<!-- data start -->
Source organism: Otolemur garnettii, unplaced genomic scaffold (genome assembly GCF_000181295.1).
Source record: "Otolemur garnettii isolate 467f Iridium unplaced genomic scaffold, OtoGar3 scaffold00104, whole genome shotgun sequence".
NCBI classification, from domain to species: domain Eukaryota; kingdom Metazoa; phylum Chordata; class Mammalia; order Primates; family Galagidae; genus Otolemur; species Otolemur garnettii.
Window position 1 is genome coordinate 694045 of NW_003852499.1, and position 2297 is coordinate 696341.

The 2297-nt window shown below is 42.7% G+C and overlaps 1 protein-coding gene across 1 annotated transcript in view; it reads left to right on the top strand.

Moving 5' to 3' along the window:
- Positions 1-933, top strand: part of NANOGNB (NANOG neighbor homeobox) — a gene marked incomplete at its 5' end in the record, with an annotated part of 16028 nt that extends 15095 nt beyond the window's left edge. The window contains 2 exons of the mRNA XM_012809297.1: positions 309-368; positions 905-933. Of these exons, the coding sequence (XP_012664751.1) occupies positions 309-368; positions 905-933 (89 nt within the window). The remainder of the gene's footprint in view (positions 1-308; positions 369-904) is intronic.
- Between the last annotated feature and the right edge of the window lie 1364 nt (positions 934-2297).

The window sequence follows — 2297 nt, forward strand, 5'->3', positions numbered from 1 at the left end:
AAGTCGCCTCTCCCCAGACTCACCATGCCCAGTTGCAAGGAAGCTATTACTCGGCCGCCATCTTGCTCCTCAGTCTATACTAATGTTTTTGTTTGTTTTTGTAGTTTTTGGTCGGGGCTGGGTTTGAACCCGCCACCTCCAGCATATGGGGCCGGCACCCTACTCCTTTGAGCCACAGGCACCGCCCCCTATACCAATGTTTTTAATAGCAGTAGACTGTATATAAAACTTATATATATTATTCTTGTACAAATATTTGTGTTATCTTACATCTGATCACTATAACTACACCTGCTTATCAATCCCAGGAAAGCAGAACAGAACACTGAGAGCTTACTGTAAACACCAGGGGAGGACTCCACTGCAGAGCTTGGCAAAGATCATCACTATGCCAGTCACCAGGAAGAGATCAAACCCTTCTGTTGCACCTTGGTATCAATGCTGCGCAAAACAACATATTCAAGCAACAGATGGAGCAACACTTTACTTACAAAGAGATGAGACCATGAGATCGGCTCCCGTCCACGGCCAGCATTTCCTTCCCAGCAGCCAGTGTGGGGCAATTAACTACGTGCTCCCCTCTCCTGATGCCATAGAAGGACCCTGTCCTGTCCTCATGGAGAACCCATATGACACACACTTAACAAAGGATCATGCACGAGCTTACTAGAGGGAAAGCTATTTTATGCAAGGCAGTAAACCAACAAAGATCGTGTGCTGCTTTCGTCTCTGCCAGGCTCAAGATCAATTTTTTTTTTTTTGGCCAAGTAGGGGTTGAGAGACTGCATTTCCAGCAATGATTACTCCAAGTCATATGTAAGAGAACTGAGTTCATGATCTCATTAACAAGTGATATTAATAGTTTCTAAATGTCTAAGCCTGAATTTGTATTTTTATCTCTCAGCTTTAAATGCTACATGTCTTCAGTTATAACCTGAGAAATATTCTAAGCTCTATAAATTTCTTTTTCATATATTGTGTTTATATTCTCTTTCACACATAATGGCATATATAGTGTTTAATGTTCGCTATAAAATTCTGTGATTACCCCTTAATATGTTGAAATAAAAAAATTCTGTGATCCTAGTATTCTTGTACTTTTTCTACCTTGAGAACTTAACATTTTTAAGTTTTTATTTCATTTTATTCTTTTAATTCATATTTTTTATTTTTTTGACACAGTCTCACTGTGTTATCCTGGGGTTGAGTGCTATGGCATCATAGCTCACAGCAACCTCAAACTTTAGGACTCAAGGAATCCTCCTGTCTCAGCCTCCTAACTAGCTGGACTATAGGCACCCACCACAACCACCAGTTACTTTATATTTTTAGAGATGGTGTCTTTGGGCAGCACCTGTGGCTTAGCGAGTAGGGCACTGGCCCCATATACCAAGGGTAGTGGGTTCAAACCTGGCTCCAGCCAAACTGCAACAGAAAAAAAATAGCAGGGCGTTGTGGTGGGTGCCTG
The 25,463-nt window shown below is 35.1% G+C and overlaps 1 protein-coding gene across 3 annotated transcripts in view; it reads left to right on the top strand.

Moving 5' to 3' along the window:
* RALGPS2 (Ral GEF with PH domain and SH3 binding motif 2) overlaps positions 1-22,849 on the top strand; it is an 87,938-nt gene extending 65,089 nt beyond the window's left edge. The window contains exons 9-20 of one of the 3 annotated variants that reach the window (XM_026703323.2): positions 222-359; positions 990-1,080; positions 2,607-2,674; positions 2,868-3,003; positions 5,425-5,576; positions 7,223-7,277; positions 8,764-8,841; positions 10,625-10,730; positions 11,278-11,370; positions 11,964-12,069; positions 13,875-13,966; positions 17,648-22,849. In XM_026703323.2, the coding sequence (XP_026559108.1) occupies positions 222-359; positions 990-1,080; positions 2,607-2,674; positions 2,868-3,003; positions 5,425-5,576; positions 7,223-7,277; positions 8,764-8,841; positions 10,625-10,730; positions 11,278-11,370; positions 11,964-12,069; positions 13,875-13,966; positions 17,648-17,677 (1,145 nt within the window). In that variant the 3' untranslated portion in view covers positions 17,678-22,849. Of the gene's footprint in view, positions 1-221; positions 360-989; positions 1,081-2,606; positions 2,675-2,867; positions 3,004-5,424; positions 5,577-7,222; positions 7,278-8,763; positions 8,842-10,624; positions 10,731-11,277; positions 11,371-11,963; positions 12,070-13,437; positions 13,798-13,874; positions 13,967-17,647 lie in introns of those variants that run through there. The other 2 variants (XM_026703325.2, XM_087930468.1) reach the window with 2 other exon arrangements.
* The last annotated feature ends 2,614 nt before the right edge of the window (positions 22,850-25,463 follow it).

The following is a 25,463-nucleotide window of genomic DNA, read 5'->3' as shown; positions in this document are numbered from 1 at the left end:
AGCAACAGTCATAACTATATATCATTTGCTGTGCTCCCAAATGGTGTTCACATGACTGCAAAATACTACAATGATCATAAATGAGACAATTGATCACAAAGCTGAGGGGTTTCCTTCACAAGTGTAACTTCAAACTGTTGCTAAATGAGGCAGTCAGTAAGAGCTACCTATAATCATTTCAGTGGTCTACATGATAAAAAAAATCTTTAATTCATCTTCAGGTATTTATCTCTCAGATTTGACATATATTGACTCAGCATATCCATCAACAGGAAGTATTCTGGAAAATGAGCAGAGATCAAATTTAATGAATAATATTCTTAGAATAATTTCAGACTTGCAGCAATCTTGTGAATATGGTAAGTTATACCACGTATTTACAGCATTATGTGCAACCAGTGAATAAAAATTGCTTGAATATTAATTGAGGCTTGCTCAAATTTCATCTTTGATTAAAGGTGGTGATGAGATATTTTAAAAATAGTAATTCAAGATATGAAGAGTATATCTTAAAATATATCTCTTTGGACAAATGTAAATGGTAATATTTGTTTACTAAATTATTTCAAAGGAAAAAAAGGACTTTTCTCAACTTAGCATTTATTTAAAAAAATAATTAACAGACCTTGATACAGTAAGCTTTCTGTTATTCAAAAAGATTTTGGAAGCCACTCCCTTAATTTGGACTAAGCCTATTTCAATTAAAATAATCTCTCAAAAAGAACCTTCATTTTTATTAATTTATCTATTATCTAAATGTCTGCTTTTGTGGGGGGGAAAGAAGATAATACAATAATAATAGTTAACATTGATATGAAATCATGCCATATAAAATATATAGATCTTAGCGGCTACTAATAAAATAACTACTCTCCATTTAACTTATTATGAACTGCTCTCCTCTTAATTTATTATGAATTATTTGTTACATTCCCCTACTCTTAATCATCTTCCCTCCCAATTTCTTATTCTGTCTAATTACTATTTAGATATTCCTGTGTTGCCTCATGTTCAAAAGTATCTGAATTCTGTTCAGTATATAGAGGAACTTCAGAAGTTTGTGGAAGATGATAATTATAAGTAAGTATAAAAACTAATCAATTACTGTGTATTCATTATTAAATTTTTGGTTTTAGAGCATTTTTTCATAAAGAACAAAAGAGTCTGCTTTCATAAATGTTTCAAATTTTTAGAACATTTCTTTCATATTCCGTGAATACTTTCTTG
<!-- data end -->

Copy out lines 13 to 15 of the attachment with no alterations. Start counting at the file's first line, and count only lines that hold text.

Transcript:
* RALGPS2 (Ral GEF with PH domain and SH3 binding motif 2) overlaps positions 1-22,849 on the top strand; it is an 87,938-nt gene extending 65,089 nt beyond the window's left edge. The window contains exons 9-20 of one of the 3 annotated variants that reach the window (XM_026703323.2): positions 222-359; positions 990-1,080; positions 2,607-2,674; positions 2,868-3,003; positions 5,425-5,576; positions 7,223-7,277; positions 8,764-8,841; positions 10,625-10,730; positions 11,278-11,370; positions 11,964-12,069; positions 13,875-13,966; positions 17,648-22,849. In XM_026703323.2, the coding sequence (XP_026559108.1) occupies positions 222-359; positions 990-1,080; positions 2,607-2,674; positions 2,868-3,003; positions 5,425-5,576; positions 7,223-7,277; positions 8,764-8,841; positions 10,625-10,730; positions 11,278-11,370; positions 11,964-12,069; positions 13,875-13,966; positions 17,648-17,677 (1,145 nt within the window). In that variant the 3' untranslated portion in view covers positions 17,678-22,849. Of the gene's footprint in view, positions 1-221; positions 360-989; positions 1,081-2,606; positions 2,675-2,867; positions 3,004-5,424; positions 5,577-7,222; positions 7,278-8,763; positions 8,842-10,624; positions 10,731-11,277; positions 11,371-11,963; positions 12,070-13,437; positions 13,798-13,874; positions 13,967-17,647 lie in introns of those variants that run through there. The other 2 variants (XM_026703325.2, XM_087930468.1) reach the window with 2 other exon arrangements.
* The last annotated feature ends 2,614 nt before the right edge of the window (positions 22,850-25,463 follow it).

The following is a 25,463-nucleotide window of genomic DNA, read 5'->3' as shown; positions in this document are numbered from 1 at the left end: